Of Crispels and Crusade Gentyle
Medieval Christmas Dinner
Christmas is fast approaching: a time of joy and festivities, but above all, eating. Whether you gorge yourself on mince pies, or sit through several three-course-dinners between Sinterklaas and New Years Eve, food is a central part of the celebrations. Nowadays, every kind of meat and every sort of vegetable is available throughout the year, and Christmas dinner is a lavish event comprised of the tastiest of morsels. However, this decadence is not a far cry from medieval eating habits. Poor peasants would be lucky to eat twice a day, but the English nobility feasted on luxurious items every day! So what can you expect, should you be invited to a dinner at the Percy’s?
After your arrival, you will be shown to the great hall. Your place at the dinner table is determined by your rank: grooms, valets and other servants sit on the far end of the hall, but as a valued highborn friend, you will join the lord’s table. Napkins have not been invited yet, but you will be expected to wash your hands – do not fret, there are servants to pour the water and hand you towels. As you sit down, another servant will pour you wine. These alcoholic beverages will have been imported from France, the Low Countries, or even Spain. Again, the quality of the wine depends on your rank and pedigree. Before the dishes are brought in, grace is said by the chaplain – after all, you are in a proper Christian household! The Church imposes itself on dinner through other means as well. Christians are supposed to observe the fast days, so on Wednesdays, Fridays and Saturdays, no meat is allowed at the table. In addition, the periods of Lent and Advent are traditionally fast days, meaning that for half the year, you will eat vegetarian.
When the dishes are brought out, you will have to wait just a little bit longer. The lord is entitled to the first choice, and once he has sampled his favourite dishes, they are passed around. You might find Mortreus de Chare on your plate, a meat dish thickened with eggs and bread, or Leche Lombard, a sort of medieval haggis. A real treat is the Poume d’Oranges, which is a variety of meatballs made to resemble oranges. Most of these dishes are boiled or baked meat, served with sauces or jelly, and pottages or stews dominate this course. On fast days, you will be served with equally tasty dishes. The eel pie, poached mulwell or baked lampreys are just as delicious, and the spicy galantine sauce tops it off nicely. Although you might be rather hungry, you should resist the temptation to wolf everything down. There are two more courses coming up, and you will be stuck at dinner for two more hours.
After the table has been cleared, some fruits and nuts are brought in: this heralds the intervening course. These are small snacks, and sometimes, they are not even meant to be eaten. This short pause might include a marvel, such as birds flying out of a pie. When you discuss the marvellous surprise with one of the many Henrys present, the second course is brought out. These roasted animals are dressed to impress: the heron is dismembered, the coney is unlaced. There will be pottages, stews and pies as in this course as well, but the focus lies on the many exotic animals. In the Middle Ages, you would usually eat pork or beef, in a nobleman’s household, you could expect to eat peacock, woodcock or lark too! Needless to say, these were costly meats, and served to show off the earl of Northumberland’s riches and good taste. Fish was no exception: salmon, trout and turbot are on the fast day menu, and they are dressed as exquisitely as the meat. The nobility can afford to buy the expensive fresh fish, and they have no problem presenting their wealth.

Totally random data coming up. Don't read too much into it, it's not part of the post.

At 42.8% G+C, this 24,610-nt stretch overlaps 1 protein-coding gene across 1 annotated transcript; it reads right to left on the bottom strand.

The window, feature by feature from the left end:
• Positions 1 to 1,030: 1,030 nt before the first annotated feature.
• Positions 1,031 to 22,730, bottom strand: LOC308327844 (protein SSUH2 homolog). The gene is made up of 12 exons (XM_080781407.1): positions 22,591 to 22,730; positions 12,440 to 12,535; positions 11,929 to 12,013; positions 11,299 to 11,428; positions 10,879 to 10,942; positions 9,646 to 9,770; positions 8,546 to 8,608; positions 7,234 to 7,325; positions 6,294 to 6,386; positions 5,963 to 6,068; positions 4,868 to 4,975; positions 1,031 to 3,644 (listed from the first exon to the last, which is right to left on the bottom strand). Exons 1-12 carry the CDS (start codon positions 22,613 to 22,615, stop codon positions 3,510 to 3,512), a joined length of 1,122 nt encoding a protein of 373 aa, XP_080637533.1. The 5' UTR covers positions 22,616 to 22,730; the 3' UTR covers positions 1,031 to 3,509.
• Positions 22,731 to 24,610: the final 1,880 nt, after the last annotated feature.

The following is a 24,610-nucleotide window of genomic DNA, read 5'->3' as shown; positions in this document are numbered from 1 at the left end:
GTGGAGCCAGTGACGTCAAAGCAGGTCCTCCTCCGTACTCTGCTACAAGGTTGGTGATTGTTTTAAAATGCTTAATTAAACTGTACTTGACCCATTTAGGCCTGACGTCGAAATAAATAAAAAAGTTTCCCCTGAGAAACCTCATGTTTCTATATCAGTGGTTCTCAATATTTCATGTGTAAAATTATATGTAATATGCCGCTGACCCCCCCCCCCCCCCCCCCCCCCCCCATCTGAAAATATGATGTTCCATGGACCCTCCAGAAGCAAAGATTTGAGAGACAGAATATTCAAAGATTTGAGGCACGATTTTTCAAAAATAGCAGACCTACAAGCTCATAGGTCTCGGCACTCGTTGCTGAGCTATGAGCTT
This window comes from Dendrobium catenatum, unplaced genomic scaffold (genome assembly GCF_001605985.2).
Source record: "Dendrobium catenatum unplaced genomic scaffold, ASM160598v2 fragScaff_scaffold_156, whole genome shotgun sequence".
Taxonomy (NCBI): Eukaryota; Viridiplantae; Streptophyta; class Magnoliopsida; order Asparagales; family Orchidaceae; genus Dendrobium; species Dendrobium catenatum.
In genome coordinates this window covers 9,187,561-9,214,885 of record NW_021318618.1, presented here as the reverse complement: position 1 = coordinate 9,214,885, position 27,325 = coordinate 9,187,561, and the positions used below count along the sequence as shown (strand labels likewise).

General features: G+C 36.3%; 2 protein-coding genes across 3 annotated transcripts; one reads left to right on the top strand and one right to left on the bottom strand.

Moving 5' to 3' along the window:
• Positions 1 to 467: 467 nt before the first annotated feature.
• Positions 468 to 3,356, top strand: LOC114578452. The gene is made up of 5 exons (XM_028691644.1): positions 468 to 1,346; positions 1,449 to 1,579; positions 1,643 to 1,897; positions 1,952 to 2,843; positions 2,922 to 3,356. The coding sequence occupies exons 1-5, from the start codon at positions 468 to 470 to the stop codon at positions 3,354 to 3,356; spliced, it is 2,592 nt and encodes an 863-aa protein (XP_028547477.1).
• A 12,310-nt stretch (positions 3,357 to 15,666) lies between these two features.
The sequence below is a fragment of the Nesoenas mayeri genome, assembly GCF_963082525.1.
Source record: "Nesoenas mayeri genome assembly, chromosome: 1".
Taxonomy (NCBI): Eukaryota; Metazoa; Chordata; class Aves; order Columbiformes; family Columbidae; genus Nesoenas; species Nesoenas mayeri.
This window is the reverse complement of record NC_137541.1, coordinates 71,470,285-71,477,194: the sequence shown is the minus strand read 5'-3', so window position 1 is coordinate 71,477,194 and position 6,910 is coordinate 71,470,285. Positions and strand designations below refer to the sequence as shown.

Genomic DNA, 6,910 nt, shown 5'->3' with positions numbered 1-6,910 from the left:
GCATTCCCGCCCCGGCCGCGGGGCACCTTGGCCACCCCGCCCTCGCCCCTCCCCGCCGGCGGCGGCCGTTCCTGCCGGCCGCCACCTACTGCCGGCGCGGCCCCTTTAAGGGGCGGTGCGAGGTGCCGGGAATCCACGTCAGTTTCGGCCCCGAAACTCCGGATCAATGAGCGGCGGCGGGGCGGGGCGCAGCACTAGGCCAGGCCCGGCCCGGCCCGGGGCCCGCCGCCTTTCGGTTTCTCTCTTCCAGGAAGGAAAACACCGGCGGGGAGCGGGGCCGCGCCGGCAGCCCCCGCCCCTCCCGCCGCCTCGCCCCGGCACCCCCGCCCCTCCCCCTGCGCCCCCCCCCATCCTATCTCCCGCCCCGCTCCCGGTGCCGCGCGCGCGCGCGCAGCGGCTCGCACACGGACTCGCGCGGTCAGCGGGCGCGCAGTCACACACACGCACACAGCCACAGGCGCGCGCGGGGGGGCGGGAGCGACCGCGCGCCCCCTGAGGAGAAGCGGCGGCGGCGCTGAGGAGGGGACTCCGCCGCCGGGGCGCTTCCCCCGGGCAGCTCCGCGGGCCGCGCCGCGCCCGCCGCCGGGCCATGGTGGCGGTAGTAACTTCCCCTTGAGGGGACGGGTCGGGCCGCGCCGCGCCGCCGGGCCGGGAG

Dessert is comprised of many delicious treats. While you might find sparrows and beavers (a fish under Church ruling), another sign of the lord’s wealth, you can also find familiar dishes such as apples, strawberries and pears. These were spiced, baked or otherwise preserved to last for a long time: fresh fruits were believed to be bad for your health. Often the fruit is made into a pie or pudding, as proven by the the popular Chireseye (cherry pudding) and Fruays (apple pudding). Of course, dessert depended heavily on the season: in winter, you will not eat cherries or grapes. During a last drink with Henry, the servants carry out the leftovers. They will not be thrown away: beggars at the gate receive the broken meats gladly. Tonight, in the true Christmas spirit, everyone goes home with a full belly.
by Anne Rutten
Interested in daily life in medieval England? The Time Traveller’s Guide to Medieval England by Ian Mortimer makes for an amusing read, and it is historically correct too! Want to make your own medieval dinner? http://www.godecookery.com/ has a ton of medieval recipes from all over Europe!